Sarcoidosis (34–36) is a systemic granulomatosis of unknown origin commonly involving the lungs. During sarcoidosis, the analyses of lung NK cells from BALF showed an increased number of CD56bright NK cells, disclosing an immature phenotype of NKG2A++KIRlow NK cells. Following unspecific stimulation, these lung NK cells produce a large amount of Th1 cytokines (IFN-γ and TNF-α). Whether this population belongs to resident or circulating NK cells has not yet been determined. The consequences of these observed variations have not been explored either, especially in terms of fibrosis promotion (25).
COPD is closely associated with cigarette smoking, and is associated with recurrent infections, destruction of the lung parenchyma (emphysema), and/or airway obstruction. Both quantitative and qualitative lung NK cell abnormalities have been described in patients with COPD (37), but they have not been analyzed with respect to the recent resident or circulating definition. Despite effects opposite to those attributed to smoking, lung NK cell cytotoxicity could be enhanced in patients with COPD, especially against epithelial cells expressing the NKG2D stress ligands MICA/B. An association between enhanced stress-induced cytotoxicity and COPD severity has been observed, supporting a deleterious effect of lung NK cells in injuring self and promoting emphysema.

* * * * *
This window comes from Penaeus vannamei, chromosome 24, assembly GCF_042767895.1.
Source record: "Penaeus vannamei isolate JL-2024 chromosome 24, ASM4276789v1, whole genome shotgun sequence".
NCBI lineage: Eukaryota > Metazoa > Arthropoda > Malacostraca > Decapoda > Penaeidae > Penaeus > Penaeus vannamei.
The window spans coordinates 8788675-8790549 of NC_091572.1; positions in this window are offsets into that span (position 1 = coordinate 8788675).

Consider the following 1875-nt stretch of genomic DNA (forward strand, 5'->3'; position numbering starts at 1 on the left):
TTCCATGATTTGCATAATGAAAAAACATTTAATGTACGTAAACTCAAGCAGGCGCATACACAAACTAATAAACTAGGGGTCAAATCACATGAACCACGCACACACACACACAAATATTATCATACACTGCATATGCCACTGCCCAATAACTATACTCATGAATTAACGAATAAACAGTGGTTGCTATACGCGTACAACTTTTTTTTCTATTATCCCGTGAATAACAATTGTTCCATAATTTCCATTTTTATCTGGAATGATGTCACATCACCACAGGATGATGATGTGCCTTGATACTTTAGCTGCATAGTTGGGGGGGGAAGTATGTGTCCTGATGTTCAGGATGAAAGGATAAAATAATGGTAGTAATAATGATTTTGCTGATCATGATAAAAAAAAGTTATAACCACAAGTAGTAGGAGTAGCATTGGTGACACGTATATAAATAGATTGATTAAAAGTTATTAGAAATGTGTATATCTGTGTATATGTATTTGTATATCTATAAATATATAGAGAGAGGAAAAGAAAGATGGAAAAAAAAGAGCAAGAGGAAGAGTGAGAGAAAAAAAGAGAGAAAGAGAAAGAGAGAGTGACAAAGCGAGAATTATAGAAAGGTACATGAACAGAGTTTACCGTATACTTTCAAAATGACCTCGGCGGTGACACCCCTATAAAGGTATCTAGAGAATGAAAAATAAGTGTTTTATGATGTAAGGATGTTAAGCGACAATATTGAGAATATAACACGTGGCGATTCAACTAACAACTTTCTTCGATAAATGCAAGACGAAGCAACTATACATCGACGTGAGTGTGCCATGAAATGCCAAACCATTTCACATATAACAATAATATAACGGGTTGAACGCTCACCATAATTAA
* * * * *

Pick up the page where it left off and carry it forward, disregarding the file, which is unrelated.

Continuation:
Deleterious involvement of stress-induced recognition could also play a role in the pathogenesis of pulmonary fibrosis: a possible predisposing factor involving the NKG2D/MICA-B pathway has been identified in patients with idiopathic pulmonary fibrosis (38). Similarly, during anti-synthetase syndrome, an autoimmune connective tissue disease associated with interstitial lung disease, the NKp30 (NCR-3)/BAT-3 axis could promote the disease (31).